This article includes an photograph of a woman who, given the title of the article, we assume is a grandmother. It's there to evoke an image in our minds of our own grandmothers or other grandmothers we know. Do all of them need glasses? No. Do all of them have grey hair? No. Do all of them have warm smiles? No, unfortunately not. Despite this, the image makes the article stronger.

The previous comments are interesting too. Should we, as speakers, choose our words so delicately that we never set off any thought bubbles in our audience at all, because we want to avoid the negative ones?

Yes, we all need to be careful not to feed negative stereotypes, but we also need to balance that with the need to incorporate rich imagery and analogies in our speeches.

Lisa Braithwaite said...

Andrew, I definitely don't think anyone is saying that we should bend over backwards not to trigger negative thought bubbles in our audiences. Why, just the other day I got into hot water because my language was, let's say, too colorful and evocative.

The stereotyped grandma that I'm rebelling against is not the "strength, wisdom, value-driven, motherhood, hugs, holiday visits, grey hair, old-fashioned values" grandma. If that were the case, it probably wouldn't bother me so much.

I'm referring to the constant repetition of a negative stereotype which portrays older women (whether they have grandchildren or not), as uninformed, foolish, empty-headed, behind the times, physically unattractive, and with little to offer those of us too sophisticated to appreciate a warm hug, cookie or knitted shawl.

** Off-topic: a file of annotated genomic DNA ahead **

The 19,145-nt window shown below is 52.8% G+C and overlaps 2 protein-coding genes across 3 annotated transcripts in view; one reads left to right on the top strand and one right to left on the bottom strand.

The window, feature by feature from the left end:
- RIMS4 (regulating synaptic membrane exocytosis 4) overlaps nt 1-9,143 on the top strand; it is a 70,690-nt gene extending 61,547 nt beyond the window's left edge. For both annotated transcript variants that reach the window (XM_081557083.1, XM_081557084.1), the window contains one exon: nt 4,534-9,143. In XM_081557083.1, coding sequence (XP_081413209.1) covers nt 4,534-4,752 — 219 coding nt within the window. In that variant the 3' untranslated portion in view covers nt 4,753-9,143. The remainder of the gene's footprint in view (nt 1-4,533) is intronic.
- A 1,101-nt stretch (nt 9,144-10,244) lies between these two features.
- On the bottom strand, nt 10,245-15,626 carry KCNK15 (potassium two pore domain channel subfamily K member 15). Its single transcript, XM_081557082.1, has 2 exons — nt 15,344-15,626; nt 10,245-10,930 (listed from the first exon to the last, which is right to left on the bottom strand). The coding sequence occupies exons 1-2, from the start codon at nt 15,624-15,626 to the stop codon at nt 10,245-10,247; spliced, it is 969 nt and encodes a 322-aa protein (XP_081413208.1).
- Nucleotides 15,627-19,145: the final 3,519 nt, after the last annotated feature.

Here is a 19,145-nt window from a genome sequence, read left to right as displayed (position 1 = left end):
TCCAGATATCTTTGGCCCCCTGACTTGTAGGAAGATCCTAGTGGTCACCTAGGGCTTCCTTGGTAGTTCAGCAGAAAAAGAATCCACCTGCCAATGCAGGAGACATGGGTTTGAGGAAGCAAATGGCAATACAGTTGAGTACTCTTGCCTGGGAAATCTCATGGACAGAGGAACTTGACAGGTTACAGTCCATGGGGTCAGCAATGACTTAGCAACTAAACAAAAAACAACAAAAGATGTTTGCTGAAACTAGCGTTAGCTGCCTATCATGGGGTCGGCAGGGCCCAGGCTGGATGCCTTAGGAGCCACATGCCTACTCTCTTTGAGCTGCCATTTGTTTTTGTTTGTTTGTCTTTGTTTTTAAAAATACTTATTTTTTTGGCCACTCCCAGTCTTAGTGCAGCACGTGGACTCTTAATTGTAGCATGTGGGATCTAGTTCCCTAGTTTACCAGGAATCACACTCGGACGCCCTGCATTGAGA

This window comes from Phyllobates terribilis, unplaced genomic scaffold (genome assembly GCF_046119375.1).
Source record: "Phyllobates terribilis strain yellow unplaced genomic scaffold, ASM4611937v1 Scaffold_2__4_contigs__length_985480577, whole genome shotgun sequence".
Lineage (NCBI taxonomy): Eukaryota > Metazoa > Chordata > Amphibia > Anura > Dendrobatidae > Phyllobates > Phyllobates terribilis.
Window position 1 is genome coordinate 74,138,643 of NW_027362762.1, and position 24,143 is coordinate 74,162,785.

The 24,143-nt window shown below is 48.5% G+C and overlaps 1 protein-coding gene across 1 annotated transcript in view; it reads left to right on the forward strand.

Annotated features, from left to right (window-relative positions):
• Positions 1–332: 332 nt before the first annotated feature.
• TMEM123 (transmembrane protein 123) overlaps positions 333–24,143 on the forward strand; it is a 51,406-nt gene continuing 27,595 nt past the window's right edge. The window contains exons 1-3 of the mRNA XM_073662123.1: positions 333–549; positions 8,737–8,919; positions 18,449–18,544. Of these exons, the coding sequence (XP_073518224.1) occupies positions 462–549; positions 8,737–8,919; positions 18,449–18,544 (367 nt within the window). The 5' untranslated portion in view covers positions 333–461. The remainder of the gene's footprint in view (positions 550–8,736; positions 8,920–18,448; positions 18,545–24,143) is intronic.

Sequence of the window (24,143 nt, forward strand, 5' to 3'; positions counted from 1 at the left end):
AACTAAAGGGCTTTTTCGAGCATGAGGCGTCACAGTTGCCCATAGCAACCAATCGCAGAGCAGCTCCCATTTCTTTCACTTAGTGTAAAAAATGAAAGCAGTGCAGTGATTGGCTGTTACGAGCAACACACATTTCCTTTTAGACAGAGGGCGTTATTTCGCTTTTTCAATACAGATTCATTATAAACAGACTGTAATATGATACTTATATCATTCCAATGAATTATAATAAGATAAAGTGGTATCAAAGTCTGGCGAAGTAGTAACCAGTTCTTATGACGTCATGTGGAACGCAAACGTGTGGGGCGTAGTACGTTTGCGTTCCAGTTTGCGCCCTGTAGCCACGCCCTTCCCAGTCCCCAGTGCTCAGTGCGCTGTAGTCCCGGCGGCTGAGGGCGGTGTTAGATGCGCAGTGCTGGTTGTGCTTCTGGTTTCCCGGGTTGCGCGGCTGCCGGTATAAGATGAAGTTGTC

And by the way, where's the overused negative grandpa stereotype? Maybe this one bothers me the most because it's reserved for women.

Jane Pollak said...

I love this, Lisa! I'm turning 60 in July so I've become more sensitized to dismissive phrases like the grandmother one. I look ten years younger, feel 29 and act somewhere in between.

I attribute it to a lack of sensitivity or awareness on the part of the speaker. A gentle correction by you or another audience member would be a gift.

Thanks for pointing this out.

Lisa Braithwaite said...

Thanks for your comment, Jane. You do look much younger than your age!

After many years working as an advocate for women's organizations, I don't have any trouble making "gentle corrections" when I hear an insensitive comment. I can be very diplomatic. :-)

Terry Gault said...

Lisa,

Thanks for the post.

I think it was Ezra Pound that said that a cliché is a dead metaphor: a cliché is a truism that has lost its original context and the life behind the phrase.

I feel that using clichés generally comes across as inauthentic, which is a bane for any presenter.

Lisa Braithwaite said...

Thanks, Terry. I acknowledge that it's hard to escape clichés. Using them is an unconscious habit for most of us!

Linda H. Bassert said...

Lisa - thanks for calling me on this. I took the Einstein quote not to mean that a grandmother couldn't understand, but if you are speaking to a grandmother, esp. savvy ones such as yours and mine, you need to explain it without buzz words, without jargon or assumptions, you need to explain it to someone who may have a different frame of reference, and who is willing to listen, and even willing to ask questions to understand. Explain it so that someone who isn't in that field of expertise will understand you.
But from your blog post, you see that use of the term grandmother as derogatory, which I had not brought to it.
Good food for thought. Glad I'm following you on twitter.
-Linda Bassert,
Masterworks Window Fashions & Design, Fairfax, VA
@MasterworksDsgn